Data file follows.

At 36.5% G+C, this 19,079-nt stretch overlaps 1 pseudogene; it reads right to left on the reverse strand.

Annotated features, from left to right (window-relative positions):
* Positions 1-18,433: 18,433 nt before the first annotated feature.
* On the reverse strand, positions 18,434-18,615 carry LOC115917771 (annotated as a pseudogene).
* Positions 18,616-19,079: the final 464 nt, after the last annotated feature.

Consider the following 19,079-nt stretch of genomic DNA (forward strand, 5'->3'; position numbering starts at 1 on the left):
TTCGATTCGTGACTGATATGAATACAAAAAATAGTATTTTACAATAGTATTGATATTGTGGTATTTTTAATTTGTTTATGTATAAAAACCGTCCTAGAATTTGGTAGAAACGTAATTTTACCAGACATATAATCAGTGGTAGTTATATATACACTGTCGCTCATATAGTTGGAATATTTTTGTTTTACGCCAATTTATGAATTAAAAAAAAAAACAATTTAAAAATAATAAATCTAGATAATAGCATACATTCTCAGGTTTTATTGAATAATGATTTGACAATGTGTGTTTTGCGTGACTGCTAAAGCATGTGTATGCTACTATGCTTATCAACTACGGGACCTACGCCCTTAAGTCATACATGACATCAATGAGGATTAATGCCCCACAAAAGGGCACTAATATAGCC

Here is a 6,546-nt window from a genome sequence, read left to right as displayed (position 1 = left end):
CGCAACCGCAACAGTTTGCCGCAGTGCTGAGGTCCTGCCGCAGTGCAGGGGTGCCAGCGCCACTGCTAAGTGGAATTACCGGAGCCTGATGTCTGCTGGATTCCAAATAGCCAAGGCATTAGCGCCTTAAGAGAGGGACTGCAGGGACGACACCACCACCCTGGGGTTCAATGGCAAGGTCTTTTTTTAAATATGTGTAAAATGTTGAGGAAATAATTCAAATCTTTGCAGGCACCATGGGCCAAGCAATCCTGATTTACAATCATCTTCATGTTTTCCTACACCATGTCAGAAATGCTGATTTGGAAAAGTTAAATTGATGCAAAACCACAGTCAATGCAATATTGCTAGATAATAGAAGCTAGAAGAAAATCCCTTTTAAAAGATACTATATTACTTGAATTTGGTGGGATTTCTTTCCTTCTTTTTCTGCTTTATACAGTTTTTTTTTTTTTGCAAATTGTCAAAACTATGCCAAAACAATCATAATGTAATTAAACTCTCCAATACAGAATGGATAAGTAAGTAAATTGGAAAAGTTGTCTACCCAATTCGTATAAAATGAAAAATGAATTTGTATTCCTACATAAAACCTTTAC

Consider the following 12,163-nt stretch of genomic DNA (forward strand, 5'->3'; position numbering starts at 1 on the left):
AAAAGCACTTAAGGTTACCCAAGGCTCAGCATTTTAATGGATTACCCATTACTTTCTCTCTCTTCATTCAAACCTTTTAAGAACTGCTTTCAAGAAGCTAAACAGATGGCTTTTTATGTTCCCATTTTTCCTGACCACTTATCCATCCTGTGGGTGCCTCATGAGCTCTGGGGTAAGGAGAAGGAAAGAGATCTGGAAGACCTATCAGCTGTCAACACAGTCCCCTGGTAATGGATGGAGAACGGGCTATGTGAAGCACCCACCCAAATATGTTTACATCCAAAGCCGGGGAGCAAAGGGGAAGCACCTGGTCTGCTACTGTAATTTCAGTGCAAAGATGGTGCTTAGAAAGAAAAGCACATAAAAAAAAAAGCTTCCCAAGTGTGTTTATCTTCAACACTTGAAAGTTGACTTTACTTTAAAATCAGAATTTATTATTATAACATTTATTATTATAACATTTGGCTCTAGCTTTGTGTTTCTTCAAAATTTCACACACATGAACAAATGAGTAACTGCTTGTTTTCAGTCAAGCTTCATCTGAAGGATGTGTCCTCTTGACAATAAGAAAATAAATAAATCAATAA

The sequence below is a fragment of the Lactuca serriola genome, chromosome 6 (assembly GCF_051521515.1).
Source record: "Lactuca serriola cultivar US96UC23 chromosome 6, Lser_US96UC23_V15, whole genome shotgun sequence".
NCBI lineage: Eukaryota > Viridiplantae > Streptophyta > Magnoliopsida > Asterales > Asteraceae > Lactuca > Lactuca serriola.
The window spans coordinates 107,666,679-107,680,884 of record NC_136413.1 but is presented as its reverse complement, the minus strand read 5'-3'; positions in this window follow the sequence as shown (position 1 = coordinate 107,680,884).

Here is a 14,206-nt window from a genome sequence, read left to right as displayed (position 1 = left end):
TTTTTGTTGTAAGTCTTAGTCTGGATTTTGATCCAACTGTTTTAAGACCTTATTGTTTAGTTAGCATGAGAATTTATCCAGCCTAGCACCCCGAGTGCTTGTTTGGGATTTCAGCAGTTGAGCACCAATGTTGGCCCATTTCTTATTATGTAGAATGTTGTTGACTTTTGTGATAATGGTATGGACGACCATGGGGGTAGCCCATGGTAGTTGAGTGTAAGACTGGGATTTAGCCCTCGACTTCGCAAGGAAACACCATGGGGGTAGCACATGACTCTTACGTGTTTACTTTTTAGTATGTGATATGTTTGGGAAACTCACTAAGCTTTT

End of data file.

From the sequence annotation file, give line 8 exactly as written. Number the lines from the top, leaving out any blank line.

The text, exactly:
Here is a 6,546-nt window from a genome sequence, read left to right as displayed (position 1 = left end):